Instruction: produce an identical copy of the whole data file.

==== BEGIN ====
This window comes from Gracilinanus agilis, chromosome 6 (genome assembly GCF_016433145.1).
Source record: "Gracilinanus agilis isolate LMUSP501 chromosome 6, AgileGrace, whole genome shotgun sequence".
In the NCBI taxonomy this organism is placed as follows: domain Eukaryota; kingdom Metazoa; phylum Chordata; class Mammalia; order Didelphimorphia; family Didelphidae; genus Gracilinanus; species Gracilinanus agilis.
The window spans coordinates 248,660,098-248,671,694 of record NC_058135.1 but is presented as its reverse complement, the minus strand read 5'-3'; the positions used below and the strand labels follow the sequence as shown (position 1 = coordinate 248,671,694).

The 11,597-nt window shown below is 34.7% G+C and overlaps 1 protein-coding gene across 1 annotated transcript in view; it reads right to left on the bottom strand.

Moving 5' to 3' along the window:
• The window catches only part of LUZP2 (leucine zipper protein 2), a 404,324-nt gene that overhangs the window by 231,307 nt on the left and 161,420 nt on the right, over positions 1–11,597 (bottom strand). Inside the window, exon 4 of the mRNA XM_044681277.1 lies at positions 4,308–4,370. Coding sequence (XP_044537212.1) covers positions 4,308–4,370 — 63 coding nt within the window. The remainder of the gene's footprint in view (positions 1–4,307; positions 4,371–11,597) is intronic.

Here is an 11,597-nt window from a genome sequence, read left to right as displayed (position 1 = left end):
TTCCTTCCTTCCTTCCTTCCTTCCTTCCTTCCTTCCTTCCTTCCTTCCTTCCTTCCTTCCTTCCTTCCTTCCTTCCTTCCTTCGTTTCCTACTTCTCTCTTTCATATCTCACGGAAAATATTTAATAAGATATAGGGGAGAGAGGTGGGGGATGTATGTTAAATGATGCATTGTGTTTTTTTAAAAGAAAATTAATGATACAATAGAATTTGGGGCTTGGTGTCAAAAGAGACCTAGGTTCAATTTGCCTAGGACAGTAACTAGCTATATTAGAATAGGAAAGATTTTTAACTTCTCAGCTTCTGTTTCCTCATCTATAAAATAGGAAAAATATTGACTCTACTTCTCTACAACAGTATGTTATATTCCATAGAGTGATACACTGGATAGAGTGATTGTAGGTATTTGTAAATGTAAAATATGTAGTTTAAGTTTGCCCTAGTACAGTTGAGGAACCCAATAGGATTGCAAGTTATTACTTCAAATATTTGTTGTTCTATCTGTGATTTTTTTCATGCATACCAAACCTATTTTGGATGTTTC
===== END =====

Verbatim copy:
This window comes from Gracilinanus agilis, chromosome 6 (genome assembly GCF_016433145.1).
Source record: "Gracilinanus agilis isolate LMUSP501 chromosome 6, AgileGrace, whole genome shotgun sequence".
In the NCBI taxonomy this organism is placed as follows: domain Eukaryota; kingdom Metazoa; phylum Chordata; class Mammalia; order Didelphimorphia; family Didelphidae; genus Gracilinanus; species Gracilinanus agilis.
The window spans coordinates 248,660,098-248,671,694 of record NC_058135.1 but is presented as its reverse complement, the minus strand read 5'-3'; the positions used below and the strand labels follow the sequence as shown (position 1 = coordinate 248,671,694).

The 11,597-nt window shown below is 34.7% G+C and overlaps 1 protein-coding gene across 1 annotated transcript in view; it reads right to left on the bottom strand.

Moving 5' to 3' along the window:
• The window catches only part of LUZP2 (leucine zipper protein 2), a 404,324-nt gene that overhangs the window by 231,307 nt on the left and 161,420 nt on the right, over positions 1–11,597 (bottom strand). Inside the window, exon 4 of the mRNA XM_044681277.1 lies at positions 4,308–4,370. Coding sequence (XP_044537212.1) covers positions 4,308–4,370 — 63 coding nt within the window. The remainder of the gene's footprint in view (positions 1–4,307; positions 4,371–11,597) is intronic.

Here is an 11,597-nt window from a genome sequence, read left to right as displayed (position 1 = left end):
TTCCTTCCTTCCTTCCTTCCTTCCTTCCTTCCTTCCTTCCTTCCTTCCTTCCTTCCTTCCTTCCTTCCTTCCTTCCTTCCTTCGTTTCCTACTTCTCTCTTTCATATCTCACGGAAAATATTTAATAAGATATAGGGGAGAGAGGTGGGGGATGTATGTTAAATGATGCATTGTGTTTTTTTAAAAGAAAATTAATGATACAATAGAATTTGGGGCTTGGTGTCAAAAGAGACCTAGGTTCAATTTGCCTAGGACAGTAACTAGCTATATTAGAATAGGAAAGATTTTTAACTTCTCAGCTTCTGTTTCCTCATCTATAAAATAGGAAAAATATTGACTCTACTTCTCTACAACAGTATGTTATATTCCATAGAGTGATACACTGGATAGAGTGATTGTAGGTATTTGTAAATGTAAAATATGTAGTTTAAGTTTGCCCTAGTACAGTTGAGGAACCCAATAGGATTGCAAGTTATTACTTCAAATATTTGTTGTTCTATCTGTGATTTTTTTCATGCATACCAAACCTATTTTGGATGTTTC